A pair of proposed bills seeks to help fill the state’s education achievement gap, among the nation's largest.
Heated Board of Education meetings pitting the stereotypical young parent against the stereotypical frugal senior have become an all too common caricature. But the issue of Connecticut’s achievement gap is far more complex, said several legislators and educators. And ultimately it’s less about accounting than it is about accountability.
“The short term problem is the budget — how to get the state on firm footing. The long term problem is that by having the largest achievement gap in the nation we hinder our ability to attract jobs and grow jobs organically,” said state Sen. Bob Duff, a Democrat who represents Norwalk and Darien in the 25th Senate District. “No employer is going to want to come here if there isn’t a ready, willing, and able work force.”
According to the National Center for Education Statistics, Connecticut has the largest disparity nationwide between low-income and non-low-income students. In a 2009 National Assessment of Educational Progress study, among fourth-grade and eighth-grade math and reading students, non-low income students outperformed low-income students by 34 points in math and 28 points in reading.
Since the General Assembly opened Jan. 5, two proposed bills are taking aim the problem. SB 1104 would change state law requiring 100 percent of Charter School teachers to be certified. And finally, SB 1160 seeks teacher evaluations.
If SB 1104 passes the Commissioner of Education could waive the certification requirement for charter schools teachers who demonstrate their effectiveness.
SB 1104 proposes to make 15 percent of those teachers eligible for waivers if they prove results, said state Rep. Gail Lavielle a Republican who represents Wilton and Norwalk in the 143rd House District and sits on the Education Committee. Their incentive to get certified could be part of teacher pension plans.
“It may be the most important bill because it actually acknowledges the importance of teacher accountability in regard to student outcomes. This bill is pivotal,” Lavielle said.
Dacia Toll is president of Achievement First, which supports four public charter schools in New Haven, Hartford, and Bridgeport supports the bill.
“This bill in no way lowers the standards for educators in Connecticut – in fact, in a powerful way, it actually raises the standard to what we know our students need and deserve – it provides them with an effective teacher, not simply a teacher who has put in the required seat time in school of education courses,” Toll said in recent testimony.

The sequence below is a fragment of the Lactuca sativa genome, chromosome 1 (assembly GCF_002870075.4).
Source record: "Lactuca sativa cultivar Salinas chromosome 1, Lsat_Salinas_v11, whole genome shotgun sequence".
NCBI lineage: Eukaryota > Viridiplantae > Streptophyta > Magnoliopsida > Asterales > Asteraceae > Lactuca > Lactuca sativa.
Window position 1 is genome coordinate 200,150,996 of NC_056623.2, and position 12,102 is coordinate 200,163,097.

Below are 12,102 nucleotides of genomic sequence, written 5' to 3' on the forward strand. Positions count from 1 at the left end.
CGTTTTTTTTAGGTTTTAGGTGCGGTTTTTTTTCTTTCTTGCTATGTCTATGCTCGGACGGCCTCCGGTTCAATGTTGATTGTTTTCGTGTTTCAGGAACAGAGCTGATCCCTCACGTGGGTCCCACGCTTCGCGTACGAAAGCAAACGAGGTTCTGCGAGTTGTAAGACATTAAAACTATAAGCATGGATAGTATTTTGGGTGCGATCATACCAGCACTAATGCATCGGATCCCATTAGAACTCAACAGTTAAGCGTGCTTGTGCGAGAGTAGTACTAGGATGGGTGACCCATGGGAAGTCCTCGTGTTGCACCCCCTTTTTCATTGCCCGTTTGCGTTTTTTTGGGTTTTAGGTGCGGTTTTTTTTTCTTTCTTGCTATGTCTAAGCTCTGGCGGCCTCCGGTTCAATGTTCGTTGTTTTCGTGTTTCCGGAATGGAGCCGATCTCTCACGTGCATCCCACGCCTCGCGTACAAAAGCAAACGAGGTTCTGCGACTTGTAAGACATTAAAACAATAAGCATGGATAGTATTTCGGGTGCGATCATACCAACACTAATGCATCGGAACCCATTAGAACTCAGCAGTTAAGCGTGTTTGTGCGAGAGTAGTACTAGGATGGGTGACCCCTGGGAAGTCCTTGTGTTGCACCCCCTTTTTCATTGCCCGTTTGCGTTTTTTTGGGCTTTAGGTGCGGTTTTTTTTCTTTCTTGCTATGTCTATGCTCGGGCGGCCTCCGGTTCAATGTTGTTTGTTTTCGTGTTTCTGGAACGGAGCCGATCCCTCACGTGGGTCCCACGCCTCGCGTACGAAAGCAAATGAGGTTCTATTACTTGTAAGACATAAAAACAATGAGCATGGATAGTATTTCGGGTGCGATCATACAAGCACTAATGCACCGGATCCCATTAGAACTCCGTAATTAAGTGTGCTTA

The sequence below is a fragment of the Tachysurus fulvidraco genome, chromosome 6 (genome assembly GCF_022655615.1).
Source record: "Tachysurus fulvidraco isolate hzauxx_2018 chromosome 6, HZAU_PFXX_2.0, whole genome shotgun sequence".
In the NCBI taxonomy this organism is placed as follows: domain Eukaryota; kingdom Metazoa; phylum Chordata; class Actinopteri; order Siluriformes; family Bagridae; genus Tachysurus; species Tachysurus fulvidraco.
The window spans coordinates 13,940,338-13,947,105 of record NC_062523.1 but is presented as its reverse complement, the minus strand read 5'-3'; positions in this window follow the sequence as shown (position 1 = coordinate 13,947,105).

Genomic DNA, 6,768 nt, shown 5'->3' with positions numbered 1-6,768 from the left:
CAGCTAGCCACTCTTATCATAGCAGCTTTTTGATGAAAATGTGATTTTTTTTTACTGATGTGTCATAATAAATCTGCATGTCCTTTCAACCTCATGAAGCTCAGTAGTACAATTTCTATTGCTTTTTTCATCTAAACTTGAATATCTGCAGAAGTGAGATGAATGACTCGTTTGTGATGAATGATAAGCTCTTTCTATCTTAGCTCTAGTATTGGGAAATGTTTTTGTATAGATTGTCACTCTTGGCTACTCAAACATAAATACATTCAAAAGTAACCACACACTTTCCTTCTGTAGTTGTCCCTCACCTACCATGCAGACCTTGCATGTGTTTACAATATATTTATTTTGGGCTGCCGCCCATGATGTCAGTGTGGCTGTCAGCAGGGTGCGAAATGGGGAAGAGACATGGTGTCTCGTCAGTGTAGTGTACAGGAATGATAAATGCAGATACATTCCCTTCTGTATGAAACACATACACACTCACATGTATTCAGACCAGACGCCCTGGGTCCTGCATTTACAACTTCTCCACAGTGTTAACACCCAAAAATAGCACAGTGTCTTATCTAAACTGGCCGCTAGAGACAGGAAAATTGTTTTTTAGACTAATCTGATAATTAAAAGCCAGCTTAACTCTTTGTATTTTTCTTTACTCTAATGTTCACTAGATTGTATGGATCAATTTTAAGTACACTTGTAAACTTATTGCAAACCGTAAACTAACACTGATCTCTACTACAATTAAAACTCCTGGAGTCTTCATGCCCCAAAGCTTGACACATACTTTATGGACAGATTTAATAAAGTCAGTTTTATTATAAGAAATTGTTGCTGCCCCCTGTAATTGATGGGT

The Connecticut Education Association, which represents 40,000 educators, opposes the bill.
“The one absolute we all support is having higher qualified and properly certified teachers in our classrooms,” said Mary Loftus Levine, CEA’s director of policy and professional practice. “As educators, we oppose waiving the requirements that S.B. No. 1160 attempts to accomplish. Charter schools were granted lower standards, waiver language, and new alternate routes to certification, which just took effect July 1. When and where does this end?”
Both Lavielle and Duff said without early childhood education reform the gap will remain open. But “everyone needs to realize there is no silver bullet and they need to stop looking for someone to blame,” Duff said.
“The state does value education. We tend to fund it. But more money isn’t answer. We need to truly analyze performance,” Duff said.
That’s where Results Based Accounting, RAB, comes in. It was applied to Early Reading Success in 2008. The program showed little improvement and so legislators voted to stop funding it, Duff said.
“Much focus has been on what do you want teachers doing? Who do you want in the classroom?” Lavielle said. “You want teachers whose students learn the most.”
To that end SB 1160 proposed a model for teacher evaluations. Any teachers needing improvement would get support and training to improve. Currently the state has no such system.
“I'm a firm believer in evaluations and opportunity for professional development for everyone who has a direct impact on the education of children, including administrators. I also believe there should be consequences for those administrators who don't perform evaluations,” said state Rep. Brenda Kupchick, a Republican who represents Fairfield in the 132nd House District.
The American Federation of Teachers supports the bill, but CEA doesn’t. CEA officials say they're worried that it doesn't provide enough protection for teachers.
It would set criteria for evaluations and stab at no longer seniority being the primary criteria for keeping someone on staff.
Kupchick said though she supports the bill, she worries it doesn’t adequately protect quality teachers with tenure against possible retribution. After a recent meeting with CEA she said the Education Committee would work to improve the bill.
“As a representative from Fairfield, many of these issues do not apply because we have some of the finest teachers in the state. However, my decisions as a state representative will affect districts across the state,” Kupchick said.
Tenure has in some ways quashed the ability for that evaluation dialogue, Lavielle said. Indeed Florida recently passed a bill eliminating tenure.
“This is not about jeopardizing good teachers,” Lavielle said. “But who are we trying to help here? The students. These people are closing the achievement gap every day.”
And if the state doesn’t mind the gap it will pay later. The cost to remediate and retrain students runs into the million, Duff said.
“It becomes a budget issue,” Duff said. “Not only is it an embarrassment it’s a job killer.”